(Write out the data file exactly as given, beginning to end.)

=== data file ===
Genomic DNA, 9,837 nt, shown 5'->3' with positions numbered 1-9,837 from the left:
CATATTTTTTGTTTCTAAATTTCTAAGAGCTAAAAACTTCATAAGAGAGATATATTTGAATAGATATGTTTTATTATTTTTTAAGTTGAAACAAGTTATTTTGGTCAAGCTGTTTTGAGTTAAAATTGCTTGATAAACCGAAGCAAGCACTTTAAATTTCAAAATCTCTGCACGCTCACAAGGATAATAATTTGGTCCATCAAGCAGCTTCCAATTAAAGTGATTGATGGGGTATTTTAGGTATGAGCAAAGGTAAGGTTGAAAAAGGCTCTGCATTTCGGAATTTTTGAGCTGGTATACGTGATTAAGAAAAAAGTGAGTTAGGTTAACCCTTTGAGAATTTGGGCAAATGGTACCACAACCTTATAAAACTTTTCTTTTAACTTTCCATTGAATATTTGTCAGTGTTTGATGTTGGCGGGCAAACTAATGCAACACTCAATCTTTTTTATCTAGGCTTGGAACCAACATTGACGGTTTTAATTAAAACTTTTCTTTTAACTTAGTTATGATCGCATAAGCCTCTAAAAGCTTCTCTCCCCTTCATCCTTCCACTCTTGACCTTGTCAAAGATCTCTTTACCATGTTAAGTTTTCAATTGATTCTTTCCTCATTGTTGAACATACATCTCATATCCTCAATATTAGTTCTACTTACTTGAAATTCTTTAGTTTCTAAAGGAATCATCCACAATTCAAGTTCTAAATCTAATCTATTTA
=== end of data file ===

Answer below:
Genomic DNA, 9,837 nt, shown 5'->3' with positions numbered 1-9,837 from the left:
CATATTTTTTGTTTCTAAATTTCTAAGAGCTAAAAACTTCATAAGAGAGATATATTTGAATAGATATGTTTTATTATTTTTTAAGTTGAAACAAGTTATTTTGGTCAAGCTGTTTTGAGTTAAAATTGCTTGATAAACCGAAGCAAGCACTTTAAATTTCAAAATCTCTGCACGCTCACAAGGATAATAATTTGGTCCATCAAGCAGCTTCCAATTAAAGTGATTGATGGGGTATTTTAGGTATGAGCAAAGGTAAGGTTGAAAAAGGCTCTGCATTTCGGAATTTTTGAGCTGGTATACGTGATTAAGAAAAAAGTGAGTTAGGTTAACCCTTTGAGAATTTGGGCAAATGGTACCACAACCTTATAAAACTTTTCTTTTAACTTTCCATTGAATATTTGTCAGTGTTTGATGTTGGCGGGCAAACTAATGCAACACTCAATCTTTTTTATCTAGGCTTGGAACCAACATTGACGGTTTTAATTAAAACTTTTCTTTTAACTTAGTTATGATCGCATAAGCCTCTAAAAGCTTCTCTCCCCTTCATCCTTCCACTCTTGACCTTGTCAAAGATCTCTTTACCATGTTAAGTTTTCAATTGATTCTTTCCTCATTGTTGAACATACATCTCATATCCTCAATATTAGTTCTACTTACTTGAAATTCTTTAGTTTCTAAAGGAATCATCCACAATTCAAGTTCTAAATCTAATCTATTTA